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means that the network of connections between stems necessarily has a very simple nested form. But if one looks at the actual geometrical arrangement of stems there is no longer such simplicity; indeed, despite the great simplicity of the underlying rules, considerable complexity is immediately evident even in the pictures at the bottom of the facing page.

The pictures on the next page show patterns obtained with various sequences of choices for the lengths and angles of new stems. In a few cases the patterns are quite simple; but in most cases they turn out to be highly complex—and remarkably diverse.

The pictures immediately remind one of the overall branching patterns of all sorts of plants—from algae to ferns to trees to many kinds of flowering plants. And no doubt it is from such simple rules of growth that most such overall branching patterns come.

But what about more detailed features of plants? Can they also be thought of as consequences of simple underlying rules of growth?

For many years I wondered in particular about the shapes of leaves. For among different plants there is tremendous diversity in such shapes—as illustrated in the pictures on page 403. Some plants have leaves with simple smooth boundaries that one might imagine could be described by traditional mathematical functions. Others have leaves with various configurations of sharp points. And still others have leaves with complex and seemingly somewhat random boundaries.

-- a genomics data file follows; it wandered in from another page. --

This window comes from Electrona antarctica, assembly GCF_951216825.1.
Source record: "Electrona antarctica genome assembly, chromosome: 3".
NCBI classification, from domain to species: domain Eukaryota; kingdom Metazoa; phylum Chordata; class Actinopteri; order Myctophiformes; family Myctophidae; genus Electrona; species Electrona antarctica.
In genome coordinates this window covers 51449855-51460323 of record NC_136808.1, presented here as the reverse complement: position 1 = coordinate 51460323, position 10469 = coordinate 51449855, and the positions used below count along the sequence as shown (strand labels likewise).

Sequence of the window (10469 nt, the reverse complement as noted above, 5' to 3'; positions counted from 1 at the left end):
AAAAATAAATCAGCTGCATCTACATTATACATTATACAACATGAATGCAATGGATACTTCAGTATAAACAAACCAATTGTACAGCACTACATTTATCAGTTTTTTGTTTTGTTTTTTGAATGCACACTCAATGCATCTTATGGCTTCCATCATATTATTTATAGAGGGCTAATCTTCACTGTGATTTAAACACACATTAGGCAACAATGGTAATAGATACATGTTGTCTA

So given this diversity one might at first suppose that no single kind of underlying rule could be responsible for what is seen. But looking at arrays of pictures like the ones on the next page one makes a remarkable discovery: among the patterns that can be generated by simple substitution systems are ones whose outlines look extremely similar to those of a wide variety of types of leaves.

There are patterns with smooth edges that look like lily pads. There are patterns with sharp points that look like prickly leaves of various kinds. And there are patterns with intricate and seemingly somewhat random shapes that look like sycamore or grape leaves.

It has never in the past been at all clear how leaves get the shapes they do. Presumably most of the processes that are important take place while leaves are still folded up inside buds, and are not yet very solid.

From Stephen Wolfram: A New Kind of Science [citation]